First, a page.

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On Thursday last week, Google started rolling out its new algorithm update, aptly named “the helpful content update”. They state that its main goal is to boost content created for people and demote the type of content created for SEO purposes. But how will it affect you?

What is the Google Algorithm?

Whenever you use Google to search for something, the platform uses a combination of algorithms and ranking factors to show you the most relevant results. Depending on the query, the page may contain definitions, locations (with links to Google Maps included), products, answers to your questions or just a list of websites.

Search engine results pages (SERPs) lists are not random, so it is key to know what will make your website go to the top of a specific search. And while Google does not disclose everything, people in the SEO industry always find ways to “artificially” push pages up in the ranking.

In order to provide users with quality results, Google will adjust its algorithms periodically. This leads us to today’s topic: the latest major update, named “the helpful content update”.

What we know so far about the helpful content update

On Google Search Central blog, Chris Nelson stated:

“Google Search is always working to better connect people to helpful information. To this end, we’re launching what we’re calling the “helpful content update” that’s part of a broader effort to ensure people see more original, helpful content written by people, for people, in search results.”

So, in order to keep your site ranking as before, your content should be created for humans, not search engines.

He continues to state the update will introduce a ranking signal impacting sites who publish a lot of content with little real-user value. But the good news is that good articles posted by such sites will still be able to rank. Also, for now the rollout will affect only english written content.

Things you should consider

When preparing for the inevitable rollout of this algorithm update, here are a few things to consider about your content strategy:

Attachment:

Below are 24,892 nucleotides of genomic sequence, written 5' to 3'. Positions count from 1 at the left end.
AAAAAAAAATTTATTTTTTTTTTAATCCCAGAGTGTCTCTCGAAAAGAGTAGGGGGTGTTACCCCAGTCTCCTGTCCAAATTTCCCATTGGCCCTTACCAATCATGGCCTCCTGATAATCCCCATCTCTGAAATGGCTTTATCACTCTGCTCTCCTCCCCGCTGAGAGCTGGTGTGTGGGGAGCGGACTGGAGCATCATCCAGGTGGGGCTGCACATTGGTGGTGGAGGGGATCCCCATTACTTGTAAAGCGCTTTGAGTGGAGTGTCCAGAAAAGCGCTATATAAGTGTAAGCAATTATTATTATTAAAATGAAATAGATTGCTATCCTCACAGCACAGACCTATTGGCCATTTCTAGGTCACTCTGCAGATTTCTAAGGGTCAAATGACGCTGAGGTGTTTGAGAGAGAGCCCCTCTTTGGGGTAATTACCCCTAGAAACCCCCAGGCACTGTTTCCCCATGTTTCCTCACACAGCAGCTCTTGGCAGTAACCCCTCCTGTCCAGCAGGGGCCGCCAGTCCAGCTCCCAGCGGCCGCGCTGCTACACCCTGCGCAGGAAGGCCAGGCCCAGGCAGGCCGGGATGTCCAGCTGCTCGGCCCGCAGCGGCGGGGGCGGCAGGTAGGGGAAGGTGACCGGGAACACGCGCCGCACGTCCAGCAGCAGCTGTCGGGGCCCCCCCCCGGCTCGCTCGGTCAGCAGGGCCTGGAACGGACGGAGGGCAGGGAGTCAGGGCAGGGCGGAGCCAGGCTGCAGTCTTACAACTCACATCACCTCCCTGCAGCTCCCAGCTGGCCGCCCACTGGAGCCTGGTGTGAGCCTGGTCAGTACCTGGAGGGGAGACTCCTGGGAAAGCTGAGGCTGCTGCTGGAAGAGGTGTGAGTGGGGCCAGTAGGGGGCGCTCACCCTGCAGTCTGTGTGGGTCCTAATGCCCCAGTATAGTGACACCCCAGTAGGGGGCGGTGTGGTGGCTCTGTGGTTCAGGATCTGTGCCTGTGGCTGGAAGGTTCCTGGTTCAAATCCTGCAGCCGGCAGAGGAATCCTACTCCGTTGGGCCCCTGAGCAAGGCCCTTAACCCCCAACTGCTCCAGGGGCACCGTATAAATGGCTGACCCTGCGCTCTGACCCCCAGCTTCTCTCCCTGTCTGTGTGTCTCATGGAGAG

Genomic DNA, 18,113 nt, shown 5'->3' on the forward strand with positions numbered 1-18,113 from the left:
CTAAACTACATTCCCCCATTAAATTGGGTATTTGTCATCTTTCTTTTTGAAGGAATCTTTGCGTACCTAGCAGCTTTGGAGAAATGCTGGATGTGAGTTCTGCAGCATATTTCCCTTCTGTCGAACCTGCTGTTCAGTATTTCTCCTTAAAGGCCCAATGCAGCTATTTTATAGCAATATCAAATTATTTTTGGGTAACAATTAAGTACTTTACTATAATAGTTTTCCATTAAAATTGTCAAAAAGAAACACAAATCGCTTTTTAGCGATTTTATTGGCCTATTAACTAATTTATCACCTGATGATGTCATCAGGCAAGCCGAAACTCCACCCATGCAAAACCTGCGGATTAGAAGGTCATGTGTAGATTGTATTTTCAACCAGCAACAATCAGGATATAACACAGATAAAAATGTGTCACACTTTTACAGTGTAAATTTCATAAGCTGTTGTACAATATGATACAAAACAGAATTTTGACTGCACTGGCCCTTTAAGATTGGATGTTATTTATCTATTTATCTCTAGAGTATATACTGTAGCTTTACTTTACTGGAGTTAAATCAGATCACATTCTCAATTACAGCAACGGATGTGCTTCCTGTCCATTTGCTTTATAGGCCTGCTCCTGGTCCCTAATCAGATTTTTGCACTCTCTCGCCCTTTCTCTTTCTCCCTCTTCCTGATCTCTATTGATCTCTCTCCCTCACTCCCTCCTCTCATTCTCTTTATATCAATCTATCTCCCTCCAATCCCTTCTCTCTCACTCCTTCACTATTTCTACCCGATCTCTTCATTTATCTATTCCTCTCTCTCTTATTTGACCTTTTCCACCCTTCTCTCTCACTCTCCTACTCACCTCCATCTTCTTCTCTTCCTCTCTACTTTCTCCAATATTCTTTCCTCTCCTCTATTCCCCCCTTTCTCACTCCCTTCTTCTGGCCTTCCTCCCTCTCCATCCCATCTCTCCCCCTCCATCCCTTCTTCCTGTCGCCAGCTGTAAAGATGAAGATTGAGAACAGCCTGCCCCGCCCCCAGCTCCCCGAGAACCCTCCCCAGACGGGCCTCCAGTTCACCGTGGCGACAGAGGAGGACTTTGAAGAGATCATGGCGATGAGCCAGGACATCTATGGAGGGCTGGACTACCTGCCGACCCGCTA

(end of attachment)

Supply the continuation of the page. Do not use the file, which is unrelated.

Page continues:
1. Content for people, not search engines – As already expected, try to create content aimed at your target audience, without relying on over-optimized posts. SEO is great, but over-optimized pages may leave real users unsatisfied, especially if they don’t find what they were searching for.
  2. Satisfying your visitors expectations – By always keeping your visitors in mind (people-first content), create the type of pages they would like to see and read. Provide them with your knowledge and expertise, in an uncluttered and clean way and try avoiding misleading titles.
  3. Focus on your know-how – Cover only the topics that are related to your expertise. It’s tempting to jump on trends, even if they aren’t your normal content, but this is exactly the type of articles Google is targeting with the update.
  4. Provide sufficient answers – The desired effect here is to have users leave your website thinking they got what they were searching for: an answer to a question, a recipe, a marketing or branding presentation, etc. They do not care if the recipe reminds you of your grandma, and will probably skip that part of the article anyway.

What to do if you are affected

If you see a decline in your search traffic in the following months, “the helpful content update” might be to blame. So check your topics and see if they go against the guidelines.
You might choose to remove them entirely or just noindex them. And since Google routinely scans indexed websites, the penalties might be retracted.

So, what do you think about The helpful content update?
Will it be useful for real users or will it give Google another chance at diverting traffic away from creators and keeping people in its own pages? Do you feel that algorithm changes will affect your SEO career?

Photo: kjpargeter

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